Manitoba's education minister announced that all classes will be suspended in the province over concerns regarding COVID-19.
On Friday, Education Minister Kelvin Goertzen, joined by Manitoba Premier Brian Pallister, said that kindergarten to Grade 12 classes will be closed for a period of three weeks, effective March 23.
This closure comes after the province announced the first of three COVID-19 cases in Manitoba, has been laboratory-confirmed.
Schools will remain closed for the week before and after the regularly-scheduled spring break, which set for March 30 to April 3. The province said it will be evaluating whether schools will remain closed after the three weeks.
"We believe that our schools are safe, however, the experiences in other provinces and other parts of the world tells us that proactive measures lessen the spread of COVID-19 and lessens the negative impact on individuals," said Goertzen.
"Through this suspension, we are acting in an abundance of caution to lessen the effects of COVID-19 on Manitoba and Manitobans as a whole."
Teachers are being asked to remain on the job for the week before and after spring break, to prepare lessons for students to do at home if possible, Goertzen said.
He asked other school staff to spend this time preparing the schools for the students return by cleaning and performing maintenance.
Goertzen said the province is in communication with school divisions.
"We're giving notice to families to prepare, we're giving ourselves greater ability to have front-line workers, for example, prepare child care if need be," said Pallister.
"We're giving greater opportunities for the system to adapt and to function better for the people of Manitoba, by making the decision we made – a Manitoba decision, agreed upon by us, that we think will put Manitoba in a better position going forward."
Pallister said at this point daycares are not being shut down, though he said the province will be discussing how this will affect daycares.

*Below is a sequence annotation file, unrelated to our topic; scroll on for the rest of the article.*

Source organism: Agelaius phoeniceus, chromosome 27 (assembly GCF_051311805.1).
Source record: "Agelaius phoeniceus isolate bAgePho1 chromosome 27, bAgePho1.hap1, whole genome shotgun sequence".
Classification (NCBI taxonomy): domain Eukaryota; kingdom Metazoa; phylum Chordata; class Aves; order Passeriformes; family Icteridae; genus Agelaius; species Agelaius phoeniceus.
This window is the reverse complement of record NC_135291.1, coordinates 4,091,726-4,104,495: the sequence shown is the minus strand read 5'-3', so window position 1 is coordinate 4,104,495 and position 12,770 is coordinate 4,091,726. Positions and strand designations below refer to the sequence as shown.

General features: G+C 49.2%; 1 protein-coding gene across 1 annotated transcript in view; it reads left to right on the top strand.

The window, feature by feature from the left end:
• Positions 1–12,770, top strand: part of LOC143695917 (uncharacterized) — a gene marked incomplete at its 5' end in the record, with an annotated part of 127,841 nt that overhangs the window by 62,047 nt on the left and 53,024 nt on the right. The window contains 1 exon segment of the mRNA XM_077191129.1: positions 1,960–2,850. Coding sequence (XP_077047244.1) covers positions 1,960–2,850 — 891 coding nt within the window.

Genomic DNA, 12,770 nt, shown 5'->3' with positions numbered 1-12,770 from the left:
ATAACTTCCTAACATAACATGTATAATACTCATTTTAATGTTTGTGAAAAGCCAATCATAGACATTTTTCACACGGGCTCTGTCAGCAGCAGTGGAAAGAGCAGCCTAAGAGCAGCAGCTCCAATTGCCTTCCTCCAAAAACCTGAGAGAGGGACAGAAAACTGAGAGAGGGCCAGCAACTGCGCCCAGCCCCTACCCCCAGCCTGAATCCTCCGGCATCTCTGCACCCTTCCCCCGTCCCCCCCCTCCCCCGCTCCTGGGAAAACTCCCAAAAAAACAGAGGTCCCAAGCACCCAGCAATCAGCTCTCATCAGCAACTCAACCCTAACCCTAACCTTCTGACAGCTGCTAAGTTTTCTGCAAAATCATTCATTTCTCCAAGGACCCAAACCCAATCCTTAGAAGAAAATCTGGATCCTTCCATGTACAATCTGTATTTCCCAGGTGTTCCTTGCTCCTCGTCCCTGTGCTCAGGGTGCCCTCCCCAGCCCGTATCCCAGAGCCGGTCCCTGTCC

The Premier said the decision to close the schools was not made to instill fear, but rather to instill confidence.
"Actions like this shows us that we are not helpless against this virus," said Dr. Brent Roussin, Manitoba's chief provincial health officer, at the news conference.
"All Manitobans have a role to play in limiting the impact of this virus on our communities."
Roussin encouraged Manitobans to continue to practice social distancing strategies, such as cancelling events with more than 250 people attending.
In the time before schools are closed on March 23, Roussin asked schools to continue to encourage frequent hand washing, avoid large group activities and to increase distances between desks.
He said going forward, the province will look at ways to decrease class sizes, such as moving classes online.
Manitoba's Health Minister Cameron Friesen said in addition to the four screening clinics that have been set up in Winnipeg, the province will also be increasing the number of Health Links call lines from 35 to 104.
People who are showing cold or flu-like symptoms and have a relevant travel history should contact Health Links at 204-788-8200 or toll free at 1-888-315-9257 for both COVID-19 and non-COVID-19-related health concerns.
"We are confident that these measures, and others will have the effect in slowing the spread of COVID-19, and flattening the curve of positive cases in this province" Friesen said.